BlackBerry has confirmed BlackBerry OS 10, BES 12 and 10 and other products are affected by the FREAK flaw, but it has no patch.
BlackBerry, it seems, is on the back foot in responding to the now infamous FREAK flaw.
Apple, Microsoft, Google and Cisco this week rolled out fixes to protect their products against a man-in-the-middle attacker that could force SSL connections onto a weak and easily broken cipher suite. BlackBerry however doesn’t have a patch yet and says it is still working to determine the full impact to its products.
BlackBerry products have been exposed to past widespread OpenSSL bugs like Heartbleed but the handset maker hadn’t until Thursday confirmed which products were affected by FREAK.
The response so far doesn’t support its messaging as the secure choice for the enterprise and to make matters worse, it hasn’t got a fix for consumer and enterprise products affected.
Its advisory on Thursday confirmed products affected include BlackBerry 10 OS, BlackBerry 7.1 OS, all versions of BES 12 and BES 10, all versions of Secure Work Space, and all version of BBM on BlackBerry 10 and Windows Phone. Meanwhile, BBM for Android below 126.96.36.199 and BBM on iOS earlier than version 188.8.131.52 are both vulnerable. The full list of affected and unaffected products can be found here.
The FREAK flaw was disclosed by the OpenSSL Project on January 8 and was later explained in detail by researchers in France and Microsoft on March 3.
BlackBerry said there are no workarounds to fix the flaw and that it currently does not have a fix to issue customers.
“For those products that are affected, we are diligently working to determine the full impact of the issue and confirm the best approach for protecting customers,” it said in the advisory.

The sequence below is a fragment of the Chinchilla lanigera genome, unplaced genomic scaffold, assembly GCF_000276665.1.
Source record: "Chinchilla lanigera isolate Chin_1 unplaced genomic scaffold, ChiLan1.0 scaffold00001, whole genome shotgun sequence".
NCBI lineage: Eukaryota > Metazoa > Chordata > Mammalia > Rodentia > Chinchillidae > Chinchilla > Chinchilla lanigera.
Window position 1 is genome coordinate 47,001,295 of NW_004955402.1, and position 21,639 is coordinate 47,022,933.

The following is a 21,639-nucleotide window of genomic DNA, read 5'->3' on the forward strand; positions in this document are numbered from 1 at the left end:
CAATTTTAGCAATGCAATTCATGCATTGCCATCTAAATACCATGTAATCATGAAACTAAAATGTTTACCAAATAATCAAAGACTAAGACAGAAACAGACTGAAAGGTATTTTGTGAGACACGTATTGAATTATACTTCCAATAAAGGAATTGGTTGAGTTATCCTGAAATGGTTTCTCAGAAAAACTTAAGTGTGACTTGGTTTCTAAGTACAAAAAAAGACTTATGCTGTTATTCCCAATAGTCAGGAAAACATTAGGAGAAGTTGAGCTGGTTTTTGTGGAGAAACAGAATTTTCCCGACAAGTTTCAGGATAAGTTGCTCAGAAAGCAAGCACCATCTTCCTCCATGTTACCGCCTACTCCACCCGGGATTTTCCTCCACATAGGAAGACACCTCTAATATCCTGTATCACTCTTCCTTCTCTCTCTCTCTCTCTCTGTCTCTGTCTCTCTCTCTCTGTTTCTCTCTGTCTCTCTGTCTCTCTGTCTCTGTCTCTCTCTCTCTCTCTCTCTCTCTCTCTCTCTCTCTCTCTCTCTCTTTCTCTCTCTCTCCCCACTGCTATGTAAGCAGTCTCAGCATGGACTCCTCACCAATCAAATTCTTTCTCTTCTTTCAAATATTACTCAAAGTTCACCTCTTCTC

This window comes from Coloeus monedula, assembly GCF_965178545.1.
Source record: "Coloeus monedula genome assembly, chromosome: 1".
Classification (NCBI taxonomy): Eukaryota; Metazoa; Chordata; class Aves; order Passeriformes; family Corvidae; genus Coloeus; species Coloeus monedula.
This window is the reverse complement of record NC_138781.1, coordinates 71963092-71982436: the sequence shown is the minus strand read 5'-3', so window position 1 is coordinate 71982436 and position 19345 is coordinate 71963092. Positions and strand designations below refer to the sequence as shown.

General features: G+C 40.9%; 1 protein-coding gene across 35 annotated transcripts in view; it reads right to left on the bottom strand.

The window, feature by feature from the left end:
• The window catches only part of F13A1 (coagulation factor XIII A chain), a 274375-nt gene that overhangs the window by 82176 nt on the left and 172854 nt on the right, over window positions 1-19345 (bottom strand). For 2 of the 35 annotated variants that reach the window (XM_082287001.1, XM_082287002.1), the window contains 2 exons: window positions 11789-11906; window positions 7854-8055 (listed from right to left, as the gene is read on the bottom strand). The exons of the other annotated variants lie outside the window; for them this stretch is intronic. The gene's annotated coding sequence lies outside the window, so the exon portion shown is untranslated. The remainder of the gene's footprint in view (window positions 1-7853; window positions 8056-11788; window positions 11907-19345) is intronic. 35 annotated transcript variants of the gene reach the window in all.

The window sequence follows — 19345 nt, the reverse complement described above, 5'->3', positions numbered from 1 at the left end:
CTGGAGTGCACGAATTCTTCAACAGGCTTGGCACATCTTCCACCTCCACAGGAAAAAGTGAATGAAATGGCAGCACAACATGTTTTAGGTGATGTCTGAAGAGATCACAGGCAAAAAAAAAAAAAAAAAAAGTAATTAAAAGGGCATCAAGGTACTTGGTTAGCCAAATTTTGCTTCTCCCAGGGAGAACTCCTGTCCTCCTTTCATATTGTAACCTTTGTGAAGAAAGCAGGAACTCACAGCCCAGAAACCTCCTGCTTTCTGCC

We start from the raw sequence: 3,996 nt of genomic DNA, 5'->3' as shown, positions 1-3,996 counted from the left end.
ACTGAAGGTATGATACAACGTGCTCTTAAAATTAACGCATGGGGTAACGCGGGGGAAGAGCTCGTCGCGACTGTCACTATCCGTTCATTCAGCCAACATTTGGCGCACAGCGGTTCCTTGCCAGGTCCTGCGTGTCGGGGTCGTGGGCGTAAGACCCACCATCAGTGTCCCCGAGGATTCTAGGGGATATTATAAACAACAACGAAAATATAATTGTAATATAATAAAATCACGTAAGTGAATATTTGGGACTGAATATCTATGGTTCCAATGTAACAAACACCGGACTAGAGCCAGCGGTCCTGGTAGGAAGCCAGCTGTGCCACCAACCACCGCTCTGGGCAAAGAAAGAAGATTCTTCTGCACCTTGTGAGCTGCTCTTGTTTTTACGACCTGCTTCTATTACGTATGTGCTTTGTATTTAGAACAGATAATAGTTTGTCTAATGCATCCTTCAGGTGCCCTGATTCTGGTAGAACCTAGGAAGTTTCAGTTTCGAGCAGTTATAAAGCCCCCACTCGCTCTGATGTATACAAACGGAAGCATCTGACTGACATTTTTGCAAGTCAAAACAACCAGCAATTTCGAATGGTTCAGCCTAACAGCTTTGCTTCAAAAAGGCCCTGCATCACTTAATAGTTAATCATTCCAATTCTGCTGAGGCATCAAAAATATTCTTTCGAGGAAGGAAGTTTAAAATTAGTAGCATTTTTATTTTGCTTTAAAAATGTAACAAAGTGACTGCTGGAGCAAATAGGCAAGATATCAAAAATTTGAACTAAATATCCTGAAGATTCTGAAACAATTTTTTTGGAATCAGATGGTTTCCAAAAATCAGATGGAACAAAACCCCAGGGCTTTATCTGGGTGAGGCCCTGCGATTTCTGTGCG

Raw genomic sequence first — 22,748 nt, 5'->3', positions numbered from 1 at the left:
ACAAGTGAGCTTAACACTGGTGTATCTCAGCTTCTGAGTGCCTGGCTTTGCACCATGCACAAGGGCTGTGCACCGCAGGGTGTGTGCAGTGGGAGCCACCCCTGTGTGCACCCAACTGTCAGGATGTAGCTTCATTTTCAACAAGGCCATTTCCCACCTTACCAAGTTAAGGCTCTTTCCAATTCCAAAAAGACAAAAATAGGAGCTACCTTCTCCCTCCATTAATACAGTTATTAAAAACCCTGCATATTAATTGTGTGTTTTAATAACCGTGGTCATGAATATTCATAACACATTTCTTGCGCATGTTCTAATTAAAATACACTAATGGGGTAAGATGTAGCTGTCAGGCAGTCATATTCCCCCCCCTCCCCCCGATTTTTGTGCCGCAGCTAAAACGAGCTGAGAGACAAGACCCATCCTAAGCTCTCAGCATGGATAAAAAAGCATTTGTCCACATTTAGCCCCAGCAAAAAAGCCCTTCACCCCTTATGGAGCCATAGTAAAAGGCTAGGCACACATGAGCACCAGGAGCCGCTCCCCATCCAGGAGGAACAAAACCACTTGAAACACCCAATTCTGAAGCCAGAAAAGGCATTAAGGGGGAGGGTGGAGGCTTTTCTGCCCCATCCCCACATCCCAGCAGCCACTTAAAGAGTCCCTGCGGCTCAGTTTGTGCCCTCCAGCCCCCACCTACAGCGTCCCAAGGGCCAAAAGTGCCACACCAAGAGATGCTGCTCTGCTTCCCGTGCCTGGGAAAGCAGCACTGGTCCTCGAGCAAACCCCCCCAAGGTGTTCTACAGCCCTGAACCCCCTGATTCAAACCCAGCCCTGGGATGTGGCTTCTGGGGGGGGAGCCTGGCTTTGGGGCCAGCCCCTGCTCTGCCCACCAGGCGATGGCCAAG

“BlackBerry may provide further updates as needed while our ongoing investigation continues. This notice will also be updated as affected BlackBerry products are fixed.”
BlackBerry also noted that an OpenSSL fix is available for BlackBerry products.
“This weakness could allow an attacker who is able to intercept and modify encrypted SSL traffic to force a weaker cipher suite. This weaker cipher suite could be broken by a brute force attack within a finite time. In order to exploit this vulnerability, an attacker must first complete a successful man-in-the-middle (MitM) attack. This issue was addressed in OpenSSL 1.0.1k and a fix is available for integration into affected BlackBerry products,” the company said.
The only upside for customers using affected products is that an attacker must successfully launch a MITM attack on a secure connection to exploit the vulnerability.
“For BES12, BES10, Blend and Link, this would additionally require that the attacker compromise the intranet,” BlackBerry said.
“This issue is further mitigated for customers sending data that is encrypted before being sent over SSL; for example, data encrypted by S/MIME or PGP will still be protected,” it added.
The company said it will provide further updates when fixes become available.
This article is brought to you by Enex TestLab, content directors for CSO Australia.